J. Space Weather Space Clim.
Volume 3, 2013
COST Action ES0803
|Number of page(s)||9|
|Published online||21 February 2013|
The Planeterrella experiment: from individual initiative to networking
Institut de Planétologie et d’Astrophysique de Grenoble, 38041 Grenoble, France
2 Institution University of Leicester, LE1 7RH Leicester, UK
3 Onera – The French Aerospace Lab, 31055 Toulouse, France
4 History of Geoph. and Space Sciences Journal, University of Tromso, Department of Science and Technology, Faculty of Science and Technology, N-9037 Tromso, Norway
5 Physikalisches Institut, University of Bern, Sidlerstrasse 5, 3012 Berne, Switzerland
6 Royal Observatory of Belgium, Rue Groeselenberg 57, 1180 Uccle, Belgium
7 Belgian Institute for Space Aeronomy, Brussels, Belgium
8 Now at Finnish Meteorological Institute, Helsinki, Finland
* Corresponding author: email@example.com
Accepted: 1 February 2013
Space weather is a relatively new discipline, which is still largely unknown amongst the wider public despite its increasing importance in all of our daily lives. Outreach activities can promote awareness of space weather. In particular the visual beauty and excitement of the aurora make these lights a wonderful inspirational hook to enhance understanding of space weather in a general audience. A century ago, the Norwegian experimental physicist Kristian Birkeland, one of the founding fathers of modern space science, demonstrated with his Terrella experiment the formation of the aurora. Recently, a modernized version of the Terrella has been designed. This “Planeterrella” experiment allows the visualization of many phenomena that occur in our space environment. Although the Planeterrella was originally a local project, it has developed to become a very successful international public outreach experiment. We believe that its success is due to mainly two factors (i) the Planeterrella is not patented and the plans are free to any public institute and (ii) the project is widely advertised using national and European scientific networks such as COST ES 0803, as well as press releases, books and web sites. Today, seven Planeterrellas are in operation, four more are under construction in four different countries and several more are being planned. During the last five years, about 50 000 people in Europe have attended live Planeterrella demonstration on the formation of auroral light, the space environment and space weather. Many more have seen the Planeterrella being demonstrated on TV. The Planeterrella received the first international prize for outreach activities from the Europlanet Framework 7 program in 2010 and the French Ministry of Science outreach prize “Le goût des sciences” in November 2012. This paper describes the process that led to the construction of the first Planeterrella and discusses how the Planeterrella project developed to become an international public outreach phenomenon. We also examine some of the lessons learnt along the way.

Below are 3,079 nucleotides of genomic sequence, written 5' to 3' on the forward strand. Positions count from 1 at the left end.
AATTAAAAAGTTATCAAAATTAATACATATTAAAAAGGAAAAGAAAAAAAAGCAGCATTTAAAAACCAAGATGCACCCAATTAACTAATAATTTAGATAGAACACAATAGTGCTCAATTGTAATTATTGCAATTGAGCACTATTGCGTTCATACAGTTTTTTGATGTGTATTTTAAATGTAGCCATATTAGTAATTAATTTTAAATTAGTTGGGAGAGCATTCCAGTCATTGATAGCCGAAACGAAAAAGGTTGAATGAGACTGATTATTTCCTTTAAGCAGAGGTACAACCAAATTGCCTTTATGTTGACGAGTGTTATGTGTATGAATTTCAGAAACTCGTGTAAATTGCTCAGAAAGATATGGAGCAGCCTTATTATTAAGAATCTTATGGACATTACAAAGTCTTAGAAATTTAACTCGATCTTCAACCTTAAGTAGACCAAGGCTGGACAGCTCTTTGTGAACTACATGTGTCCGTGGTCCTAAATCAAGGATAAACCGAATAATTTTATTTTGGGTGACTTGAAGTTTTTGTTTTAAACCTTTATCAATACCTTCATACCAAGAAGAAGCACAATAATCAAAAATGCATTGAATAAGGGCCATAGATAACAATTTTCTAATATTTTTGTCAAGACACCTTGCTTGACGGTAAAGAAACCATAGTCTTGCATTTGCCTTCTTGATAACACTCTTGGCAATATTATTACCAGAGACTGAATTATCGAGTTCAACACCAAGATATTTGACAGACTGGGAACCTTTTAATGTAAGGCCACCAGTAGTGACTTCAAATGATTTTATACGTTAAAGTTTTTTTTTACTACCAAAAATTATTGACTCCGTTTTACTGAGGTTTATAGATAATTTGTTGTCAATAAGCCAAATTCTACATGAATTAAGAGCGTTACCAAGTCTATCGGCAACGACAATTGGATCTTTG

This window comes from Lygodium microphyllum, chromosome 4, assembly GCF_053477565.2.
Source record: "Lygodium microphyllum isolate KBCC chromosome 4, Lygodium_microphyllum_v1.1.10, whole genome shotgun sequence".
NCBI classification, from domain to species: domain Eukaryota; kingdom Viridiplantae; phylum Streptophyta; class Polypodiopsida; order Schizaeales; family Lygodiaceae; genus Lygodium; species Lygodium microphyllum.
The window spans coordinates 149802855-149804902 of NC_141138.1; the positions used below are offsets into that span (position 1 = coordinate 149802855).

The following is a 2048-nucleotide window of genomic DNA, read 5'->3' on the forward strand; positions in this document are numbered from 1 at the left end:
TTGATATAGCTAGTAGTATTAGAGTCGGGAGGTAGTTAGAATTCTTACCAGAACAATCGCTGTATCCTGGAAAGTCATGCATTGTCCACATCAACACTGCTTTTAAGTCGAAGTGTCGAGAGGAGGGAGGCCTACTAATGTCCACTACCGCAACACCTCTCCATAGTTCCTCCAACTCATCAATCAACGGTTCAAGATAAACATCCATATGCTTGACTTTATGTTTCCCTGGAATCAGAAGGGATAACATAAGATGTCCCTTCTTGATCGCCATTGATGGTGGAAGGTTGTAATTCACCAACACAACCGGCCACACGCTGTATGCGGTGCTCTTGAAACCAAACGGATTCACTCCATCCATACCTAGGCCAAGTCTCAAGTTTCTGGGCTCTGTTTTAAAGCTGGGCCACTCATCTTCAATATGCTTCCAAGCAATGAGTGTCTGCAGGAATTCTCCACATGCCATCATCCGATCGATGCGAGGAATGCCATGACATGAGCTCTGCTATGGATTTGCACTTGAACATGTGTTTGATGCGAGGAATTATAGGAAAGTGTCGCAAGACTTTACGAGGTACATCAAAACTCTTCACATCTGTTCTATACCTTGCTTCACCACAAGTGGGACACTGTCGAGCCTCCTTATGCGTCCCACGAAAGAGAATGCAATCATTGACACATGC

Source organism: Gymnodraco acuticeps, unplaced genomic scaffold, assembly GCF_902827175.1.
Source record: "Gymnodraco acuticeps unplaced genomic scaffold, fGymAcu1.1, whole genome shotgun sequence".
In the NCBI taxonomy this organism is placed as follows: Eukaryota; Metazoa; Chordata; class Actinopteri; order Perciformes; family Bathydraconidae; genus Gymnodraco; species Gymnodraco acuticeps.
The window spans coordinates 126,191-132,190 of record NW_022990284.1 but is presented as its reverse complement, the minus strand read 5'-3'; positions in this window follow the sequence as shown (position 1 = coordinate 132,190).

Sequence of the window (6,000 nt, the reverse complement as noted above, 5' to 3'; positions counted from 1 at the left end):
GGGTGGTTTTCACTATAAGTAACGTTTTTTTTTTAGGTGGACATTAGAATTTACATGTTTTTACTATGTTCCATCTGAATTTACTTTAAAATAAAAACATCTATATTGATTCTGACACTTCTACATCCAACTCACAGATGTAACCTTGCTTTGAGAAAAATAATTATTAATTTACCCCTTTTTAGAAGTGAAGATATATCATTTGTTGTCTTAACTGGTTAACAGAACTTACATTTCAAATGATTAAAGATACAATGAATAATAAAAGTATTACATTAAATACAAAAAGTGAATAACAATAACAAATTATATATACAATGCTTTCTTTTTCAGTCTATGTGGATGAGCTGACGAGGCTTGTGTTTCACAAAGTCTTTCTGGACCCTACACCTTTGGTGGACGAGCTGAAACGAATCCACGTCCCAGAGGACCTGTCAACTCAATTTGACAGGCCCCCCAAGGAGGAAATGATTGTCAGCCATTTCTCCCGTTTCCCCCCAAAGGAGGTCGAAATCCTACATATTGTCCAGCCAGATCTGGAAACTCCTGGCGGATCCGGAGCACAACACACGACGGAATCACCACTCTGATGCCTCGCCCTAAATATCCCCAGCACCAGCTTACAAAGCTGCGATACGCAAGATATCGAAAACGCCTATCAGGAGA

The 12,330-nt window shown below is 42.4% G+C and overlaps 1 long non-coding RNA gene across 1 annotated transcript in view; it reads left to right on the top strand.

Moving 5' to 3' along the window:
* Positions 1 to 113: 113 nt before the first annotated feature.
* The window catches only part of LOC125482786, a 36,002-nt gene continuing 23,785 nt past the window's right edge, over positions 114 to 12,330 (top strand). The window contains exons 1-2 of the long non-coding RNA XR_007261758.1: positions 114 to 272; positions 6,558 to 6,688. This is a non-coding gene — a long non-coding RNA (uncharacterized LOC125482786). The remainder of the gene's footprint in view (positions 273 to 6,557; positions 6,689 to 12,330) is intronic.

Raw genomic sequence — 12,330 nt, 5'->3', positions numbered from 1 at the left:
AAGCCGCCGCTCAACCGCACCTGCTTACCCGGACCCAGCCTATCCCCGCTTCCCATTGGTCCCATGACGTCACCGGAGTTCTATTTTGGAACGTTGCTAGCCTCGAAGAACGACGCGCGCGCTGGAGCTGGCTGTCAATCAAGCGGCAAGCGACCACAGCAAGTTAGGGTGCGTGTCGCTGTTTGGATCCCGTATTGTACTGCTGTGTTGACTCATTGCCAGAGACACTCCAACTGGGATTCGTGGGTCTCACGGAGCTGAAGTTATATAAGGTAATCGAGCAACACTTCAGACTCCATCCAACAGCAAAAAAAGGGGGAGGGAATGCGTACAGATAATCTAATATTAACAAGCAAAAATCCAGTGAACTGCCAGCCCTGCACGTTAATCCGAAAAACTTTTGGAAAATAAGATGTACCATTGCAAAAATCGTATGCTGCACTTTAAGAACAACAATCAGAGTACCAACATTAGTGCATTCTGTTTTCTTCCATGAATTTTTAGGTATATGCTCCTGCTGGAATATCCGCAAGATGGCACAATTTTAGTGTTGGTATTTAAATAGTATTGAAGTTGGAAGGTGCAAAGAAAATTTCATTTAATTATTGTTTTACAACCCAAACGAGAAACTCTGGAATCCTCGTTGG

Key words: outreach / aurora / experimental
© J. Lilensten et al., Published by EDP Sciences 2013
This is an Open Access article distributed under the terms of the Creative Commons Attribution License (http://creativecommons.org/licenses/by/2.0), which permits unrestricted use, distribution, and reproduction in any medium, provided the original work is properly cited.
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